PNY crams 512GB into the micro-sized Elite-X Fit flash drive

Humza

Posts: 666   +159
Staff member

Given its meager performance figures of up to 200MB/s read and 90MB/s write speeds, PNY's new 512GB Elite-X thumb drive would seem like a relic to many in 2020. It is, however, appealing to a niche of users who don't mind sacrificing storage performance in exchange for capacity and convenience.

The Elite-X Fit has a low profile design, and like most nano receivers, its Type-A connector makes up nearly the entire module, making it an ideal peripheral to plug in your PC/laptop (and sometimes forget) for days on end.

The connector also serves as a neat placeholder for specifying drive storage and its transfer standard, which in this case is USB 3.1 Gen 1. PNY touts backwards compatibility with USB 3.0 and 2.0 devices, a tad confusing at first given that the Elite-X Fit essentially uses the renamed USB 3.0 standard.

Coming in at just 2.16 x 1.52 x 1.55 cm, the Elite-X Fit is even smaller than its main competitor, the 512 GB Ultra Fit from SanDisk. In terms of performance, PNY's offering trumps the Ultra Fit when comparing max reads (200MB/s vs 130MB/s), and is also faster in max writes (90MB/s vs 60MB/s) considering SanDisk's claim of up to 15x faster write speeds than USB 2.0.

PNY's 512GB Elite-X Fit is now on sale for $100 at the company's official website. It costs $20 more than the SanDisk Ultra Fit and only comes with a 1-year warranty as opposed to the 5-years offered by its competitor.

Update (June 20): PNY's announcement for the 512GB Elite-X Fit Flash drive specifies write speeds as "30X faster than USB 2.0," which turns out to be 90MB/s. The original report has been updated to reflect this correction.

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QuantumPhysics

Posts: 2,871   +2,600
I currently keep all my music for my car's media player on a 128GB "iDrive" flash drive.

Originally the point of it was to be a backup for my 128GB iPhone, but the storage there quickly jumped to 256 and then 512 with each consecutive generation.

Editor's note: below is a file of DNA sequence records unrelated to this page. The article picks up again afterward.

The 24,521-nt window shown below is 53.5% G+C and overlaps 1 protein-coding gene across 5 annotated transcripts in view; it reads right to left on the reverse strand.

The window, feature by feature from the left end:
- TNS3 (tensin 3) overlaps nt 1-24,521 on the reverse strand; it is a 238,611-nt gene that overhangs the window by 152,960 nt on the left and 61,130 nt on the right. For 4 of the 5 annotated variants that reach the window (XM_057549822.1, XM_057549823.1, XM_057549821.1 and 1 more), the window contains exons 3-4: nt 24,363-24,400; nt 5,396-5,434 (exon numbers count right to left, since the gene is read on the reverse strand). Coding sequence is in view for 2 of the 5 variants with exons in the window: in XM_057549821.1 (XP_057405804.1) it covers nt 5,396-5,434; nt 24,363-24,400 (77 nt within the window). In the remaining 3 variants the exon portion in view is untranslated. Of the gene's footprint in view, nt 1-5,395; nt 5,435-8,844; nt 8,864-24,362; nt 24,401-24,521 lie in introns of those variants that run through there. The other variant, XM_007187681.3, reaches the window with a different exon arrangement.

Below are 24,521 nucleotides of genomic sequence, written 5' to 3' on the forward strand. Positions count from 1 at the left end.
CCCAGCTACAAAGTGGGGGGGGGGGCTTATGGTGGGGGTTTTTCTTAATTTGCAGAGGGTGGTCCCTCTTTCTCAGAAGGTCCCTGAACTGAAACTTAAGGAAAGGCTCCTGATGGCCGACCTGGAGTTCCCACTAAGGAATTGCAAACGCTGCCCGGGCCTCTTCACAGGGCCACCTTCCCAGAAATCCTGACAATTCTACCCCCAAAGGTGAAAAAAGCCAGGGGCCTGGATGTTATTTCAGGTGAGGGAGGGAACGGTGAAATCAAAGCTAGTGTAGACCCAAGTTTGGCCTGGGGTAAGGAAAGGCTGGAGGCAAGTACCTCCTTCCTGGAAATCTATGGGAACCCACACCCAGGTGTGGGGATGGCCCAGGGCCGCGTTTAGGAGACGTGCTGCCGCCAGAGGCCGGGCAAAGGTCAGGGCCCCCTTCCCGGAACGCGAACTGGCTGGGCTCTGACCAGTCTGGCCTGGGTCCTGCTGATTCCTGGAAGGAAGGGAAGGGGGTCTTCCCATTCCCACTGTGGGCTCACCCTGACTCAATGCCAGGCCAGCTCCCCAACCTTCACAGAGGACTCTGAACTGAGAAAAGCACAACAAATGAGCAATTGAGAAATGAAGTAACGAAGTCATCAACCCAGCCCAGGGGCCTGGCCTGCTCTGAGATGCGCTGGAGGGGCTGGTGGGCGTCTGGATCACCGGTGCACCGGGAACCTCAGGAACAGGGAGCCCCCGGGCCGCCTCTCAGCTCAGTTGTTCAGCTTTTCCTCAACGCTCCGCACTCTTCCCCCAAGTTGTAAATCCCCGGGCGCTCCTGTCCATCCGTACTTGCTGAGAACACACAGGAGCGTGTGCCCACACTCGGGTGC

I started using it as a mobile music storage because of its large capacity, but my entire music library is smaller than 50GB (14.5GB to be exact).

I really like the ELITE-X's form factor because my iDrive takes up more physical space in my vehicle's USB area.


I prefer to focus on capacity over the theoretical maximum transfer speeds when I buy flash memory. What exactly would you use this for? This would be a great way to store videos, music or documents - all of which can be played back quickly to the point the transfer speed doesn't really matter. You wouldn't be using this for anything that's bandwidth intensive like 4K editing or gaming as you would a regular SSD - and that would only cost you less than $75 nowadays.

PNY also has the 128GB Elite-X for just $22.

If I needed 512GB for a laptop, mini PC that I take when I travel or Chrome book, this would be perfect with that form factor.

The 512GB Sandisk Ultra Fit is about $90 compared to this. Either one would be fine for me, but my main reason for buying a 512GB would be as a backup for my Phone... until 1TB NAND flash comes to my phone at which point I'd need a 1TB flash drive as a backup.
 
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Lew Zealand

Posts: 1,381   +1,353
TechSpot Elite
PNY drives are horrible for small file transfers while Samsung and Sandisk's mid-tier and better drives have very good performance. However for this 512GB drive you'll probably be using it for bulk storage only, so I guess once you wait for the 5* hours it takes to fill, you'll have a decent small bit of storage.




* assuming no thermal slowdown issues which all these tiny drives (like my 120GB SD Ultra Fit) have. Maybe 10 hours then, maybe more.